Several weeks ago, I built a lesson plan around Carole King’s “Tapestry” in which my sophomores listened to the song and then went through the lyrics, searching for examples of metaphor and alliteration as part of their study of figurative language and sound devices.
The night before I was to teach the lesson — which I’d planned a week or two in advance — we got word that an old friend had been diagnosed with a serious illness and was not expected to survive more than a few weeks.
The verse about the “man of fortune, a drifter passing by” who “wore a torn and tattered cloth around his leathered hide” took my breath away as I listened to it during second hour and thought of my friend Bob, whose Volkswagen Microbus allowed him to live the life of a drifter up and down the Mother Road for 30-odd years, and whose own hide was “leathered” by years spent exploring the desert Southwest and documenting its magic through intricate pen-and-ink drawings.
Bob Waldmire — artist, hippie, ethical vegetarian, VW owner, animal lover, diehard Route 66 supporter, and inspiration for the character Fillmore in the movie Cars — slipped away from us yesterday morning.
I used to tease Ron, telling him that if he ever got tired of me, I would simply run off with Bob.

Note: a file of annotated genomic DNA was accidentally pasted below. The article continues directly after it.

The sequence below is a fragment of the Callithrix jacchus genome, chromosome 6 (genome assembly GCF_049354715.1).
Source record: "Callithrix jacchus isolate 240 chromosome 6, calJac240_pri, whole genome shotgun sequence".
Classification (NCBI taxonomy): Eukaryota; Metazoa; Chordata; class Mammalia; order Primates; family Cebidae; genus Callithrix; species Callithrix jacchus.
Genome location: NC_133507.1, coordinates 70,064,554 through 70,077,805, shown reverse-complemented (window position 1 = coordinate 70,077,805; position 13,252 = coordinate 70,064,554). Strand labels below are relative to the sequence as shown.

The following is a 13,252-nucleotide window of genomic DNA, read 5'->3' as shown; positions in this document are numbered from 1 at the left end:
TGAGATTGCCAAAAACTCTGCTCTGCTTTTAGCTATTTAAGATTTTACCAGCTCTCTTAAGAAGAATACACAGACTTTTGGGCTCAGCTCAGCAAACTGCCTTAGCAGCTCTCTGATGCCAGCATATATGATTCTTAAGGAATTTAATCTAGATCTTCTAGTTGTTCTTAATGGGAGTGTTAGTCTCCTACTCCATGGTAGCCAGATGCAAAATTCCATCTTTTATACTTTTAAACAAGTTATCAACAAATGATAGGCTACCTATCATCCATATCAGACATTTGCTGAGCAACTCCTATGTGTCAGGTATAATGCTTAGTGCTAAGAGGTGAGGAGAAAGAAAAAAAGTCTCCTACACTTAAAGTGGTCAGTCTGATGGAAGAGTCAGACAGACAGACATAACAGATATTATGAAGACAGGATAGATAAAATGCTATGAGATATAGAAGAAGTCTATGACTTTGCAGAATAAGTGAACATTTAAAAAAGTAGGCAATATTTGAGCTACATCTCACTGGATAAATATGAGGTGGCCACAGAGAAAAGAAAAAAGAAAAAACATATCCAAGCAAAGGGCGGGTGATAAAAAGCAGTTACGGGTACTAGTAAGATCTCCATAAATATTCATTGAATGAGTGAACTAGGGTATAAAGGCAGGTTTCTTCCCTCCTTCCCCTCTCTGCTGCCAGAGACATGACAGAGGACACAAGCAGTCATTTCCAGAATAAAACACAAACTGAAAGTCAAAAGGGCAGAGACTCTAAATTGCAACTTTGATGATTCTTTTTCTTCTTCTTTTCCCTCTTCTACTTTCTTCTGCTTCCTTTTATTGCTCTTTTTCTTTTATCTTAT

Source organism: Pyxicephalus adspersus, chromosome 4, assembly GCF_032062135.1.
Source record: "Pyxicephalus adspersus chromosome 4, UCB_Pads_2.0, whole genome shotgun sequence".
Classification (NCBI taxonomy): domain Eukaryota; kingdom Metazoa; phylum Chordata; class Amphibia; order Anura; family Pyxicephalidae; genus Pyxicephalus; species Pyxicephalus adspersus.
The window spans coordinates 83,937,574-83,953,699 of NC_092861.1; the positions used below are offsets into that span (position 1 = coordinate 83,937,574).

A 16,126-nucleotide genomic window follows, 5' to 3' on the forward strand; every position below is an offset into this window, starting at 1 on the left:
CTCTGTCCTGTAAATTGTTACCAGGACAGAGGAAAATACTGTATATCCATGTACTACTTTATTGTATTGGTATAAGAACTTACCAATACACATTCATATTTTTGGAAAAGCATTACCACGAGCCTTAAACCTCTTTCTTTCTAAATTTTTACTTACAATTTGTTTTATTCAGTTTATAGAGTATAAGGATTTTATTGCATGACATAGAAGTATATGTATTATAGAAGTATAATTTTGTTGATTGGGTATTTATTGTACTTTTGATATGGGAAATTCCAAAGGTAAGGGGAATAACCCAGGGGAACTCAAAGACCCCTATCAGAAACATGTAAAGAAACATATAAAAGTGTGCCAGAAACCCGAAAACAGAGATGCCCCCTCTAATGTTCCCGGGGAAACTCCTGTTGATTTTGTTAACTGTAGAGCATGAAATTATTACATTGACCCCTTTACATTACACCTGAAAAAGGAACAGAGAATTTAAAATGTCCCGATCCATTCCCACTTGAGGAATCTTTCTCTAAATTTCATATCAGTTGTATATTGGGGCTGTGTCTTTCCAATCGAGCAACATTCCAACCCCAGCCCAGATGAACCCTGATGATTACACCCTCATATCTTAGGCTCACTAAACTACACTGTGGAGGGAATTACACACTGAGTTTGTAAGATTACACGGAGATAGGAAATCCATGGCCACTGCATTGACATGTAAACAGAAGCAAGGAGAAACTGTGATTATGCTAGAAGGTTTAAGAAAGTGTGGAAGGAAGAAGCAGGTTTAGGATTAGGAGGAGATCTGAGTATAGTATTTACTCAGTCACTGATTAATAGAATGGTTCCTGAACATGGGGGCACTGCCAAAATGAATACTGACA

Truth be told, I think I was only half-joking; I’ve never really trusted people who could meet Bob and say, afterward, that they didn’t love him and didn’t envy him his freewheeling, gypsy-footed lifestyle at least a little bit. Kids adored him; animals worshipped him. Scout would have followed him off a cliff. I imagine she was among the first of the roadies to greet him yesterday morning, and I sincerely hope that she did not pee all over his sandals in her excitement at seeing him again.
I will miss running into Bob at Route 66 festivals and swapping stories with him at the Rock Cafe. But I know I’ll find him in the wind that blows across the top of Tucumcari Mountain; in the songs of coyotes on the old road between Glenrio and San Jon; and in every beep of every Volkswagen that passes me somewhere on the Mother Road.
Travel well, Bob … and thank you for being a colorful, joyful part of my tapestry for the better end of 10 years.
2 thoughts on “There came a man of fortune …”
Very nice, Emily. Incidentally, I would have run away with him, too.
This was a beautiful tribute. I’m sorry for your loss.